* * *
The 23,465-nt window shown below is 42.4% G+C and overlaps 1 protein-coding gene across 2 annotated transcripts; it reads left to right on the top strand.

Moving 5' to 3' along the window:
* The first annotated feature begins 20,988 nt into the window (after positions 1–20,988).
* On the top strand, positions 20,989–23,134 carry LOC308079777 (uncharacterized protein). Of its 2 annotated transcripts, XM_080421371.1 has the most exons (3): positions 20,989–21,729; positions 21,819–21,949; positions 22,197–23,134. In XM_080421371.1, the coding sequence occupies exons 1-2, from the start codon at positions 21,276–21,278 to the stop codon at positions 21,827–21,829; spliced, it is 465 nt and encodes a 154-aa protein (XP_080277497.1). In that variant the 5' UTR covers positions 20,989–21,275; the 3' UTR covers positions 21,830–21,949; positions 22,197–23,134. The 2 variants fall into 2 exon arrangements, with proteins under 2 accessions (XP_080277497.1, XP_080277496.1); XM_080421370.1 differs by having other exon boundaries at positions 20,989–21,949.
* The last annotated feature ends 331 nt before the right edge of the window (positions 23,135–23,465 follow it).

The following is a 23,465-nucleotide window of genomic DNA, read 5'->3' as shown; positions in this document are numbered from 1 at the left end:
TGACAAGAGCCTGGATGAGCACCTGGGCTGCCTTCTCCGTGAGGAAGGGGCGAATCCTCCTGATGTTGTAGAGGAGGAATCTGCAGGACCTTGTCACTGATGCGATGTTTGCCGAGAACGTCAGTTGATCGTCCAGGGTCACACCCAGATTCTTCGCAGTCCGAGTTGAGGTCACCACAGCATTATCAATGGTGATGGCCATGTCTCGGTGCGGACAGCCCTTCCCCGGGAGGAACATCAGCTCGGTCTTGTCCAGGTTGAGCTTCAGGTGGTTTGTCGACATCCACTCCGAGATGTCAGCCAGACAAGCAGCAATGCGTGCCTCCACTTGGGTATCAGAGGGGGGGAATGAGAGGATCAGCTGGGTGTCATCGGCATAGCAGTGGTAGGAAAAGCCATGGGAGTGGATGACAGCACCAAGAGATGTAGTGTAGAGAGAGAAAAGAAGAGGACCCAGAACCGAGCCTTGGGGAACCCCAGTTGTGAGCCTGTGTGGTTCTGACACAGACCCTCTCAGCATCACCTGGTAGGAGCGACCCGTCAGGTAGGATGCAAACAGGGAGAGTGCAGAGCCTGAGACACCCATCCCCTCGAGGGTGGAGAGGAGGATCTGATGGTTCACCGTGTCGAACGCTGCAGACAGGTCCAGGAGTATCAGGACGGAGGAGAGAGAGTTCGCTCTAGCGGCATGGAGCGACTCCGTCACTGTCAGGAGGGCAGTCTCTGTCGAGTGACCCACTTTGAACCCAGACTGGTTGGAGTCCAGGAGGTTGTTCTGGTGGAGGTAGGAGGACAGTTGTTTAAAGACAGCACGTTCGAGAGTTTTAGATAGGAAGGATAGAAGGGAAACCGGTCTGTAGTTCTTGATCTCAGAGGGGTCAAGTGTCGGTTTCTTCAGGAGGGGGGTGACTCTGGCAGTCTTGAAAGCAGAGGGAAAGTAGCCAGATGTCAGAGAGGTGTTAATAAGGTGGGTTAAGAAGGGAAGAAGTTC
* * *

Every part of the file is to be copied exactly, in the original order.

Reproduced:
The 23,465-nt window shown below is 42.4% G+C and overlaps 1 protein-coding gene across 2 annotated transcripts; it reads left to right on the top strand.

Moving 5' to 3' along the window:
* The first annotated feature begins 20,988 nt into the window (after positions 1–20,988).
* On the top strand, positions 20,989–23,134 carry LOC308079777 (uncharacterized protein). Of its 2 annotated transcripts, XM_080421371.1 has the most exons (3): positions 20,989–21,729; positions 21,819–21,949; positions 22,197–23,134. In XM_080421371.1, the coding sequence occupies exons 1-2, from the start codon at positions 21,276–21,278 to the stop codon at positions 21,827–21,829; spliced, it is 465 nt and encodes a 154-aa protein (XP_080277497.1). In that variant the 5' UTR covers positions 20,989–21,275; the 3' UTR covers positions 21,830–21,949; positions 22,197–23,134. The 2 variants fall into 2 exon arrangements, with proteins under 2 accessions (XP_080277497.1, XP_080277496.1); XM_080421370.1 differs by having other exon boundaries at positions 20,989–21,949.
* The last annotated feature ends 331 nt before the right edge of the window (positions 23,135–23,465 follow it).

The following is a 23,465-nucleotide window of genomic DNA, read 5'->3' as shown; positions in this document are numbered from 1 at the left end:
TGACAAGAGCCTGGATGAGCACCTGGGCTGCCTTCTCCGTGAGGAAGGGGCGAATCCTCCTGATGTTGTAGAGGAGGAATCTGCAGGACCTTGTCACTGATGCGATGTTTGCCGAGAACGTCAGTTGATCGTCCAGGGTCACACCCAGATTCTTCGCAGTCCGAGTTGAGGTCACCACAGCATTATCAATGGTGATGGCCATGTCTCGGTGCGGACAGCCCTTCCCCGGGAGGAACATCAGCTCGGTCTTGTCCAGGTTGAGCTTCAGGTGGTTTGTCGACATCCACTCCGAGATGTCAGCCAGACAAGCAGCAATGCGTGCCTCCACTTGGGTATCAGAGGGGGGGAATGAGAGGATCAGCTGGGTGTCATCGGCATAGCAGTGGTAGGAAAAGCCATGGGAGTGGATGACAGCACCAAGAGATGTAGTGTAGAGAGAGAAAAGAAGAGGACCCAGAACCGAGCCTTGGGGAACCCCAGTTGTGAGCCTGTGTGGTTCTGACACAGACCCTCTCAGCATCACCTGGTAGGAGCGACCCGTCAGGTAGGATGCAAACAGGGAGAGTGCAGAGCCTGAGACACCCATCCCCTCGAGGGTGGAGAGGAGGATCTGATGGTTCACCGTGTCGAACGCTGCAGACAGGTCCAGGAGTATCAGGACGGAGGAGAGAGAGTTCGCTCTAGCGGCATGGAGCGACTCCGTCACTGTCAGGAGGGCAGTCTCTGTCGAGTGACCCACTTTGAACCCAGACTGGTTGGAGTCCAGGAGGTTGTTCTGGTGGAGGTAGGAGGACAGTTGTTTAAAGACAGCACGTTCGAGAGTTTTAGATAGGAAGGATAGAAGGGAAACCGGTCTGTAGTTCTTGATCTCAGAGGGGTCAAGTGTCGGTTTCTTCAGGAGGGGGGTGACTCTGGCAGTCTTGAAAGCAGAGGGAAAGTAGCCAGATGTCAGAGAGGTGTTAATAAGGTGGGTTAAGAAGGGAAGAAGTTC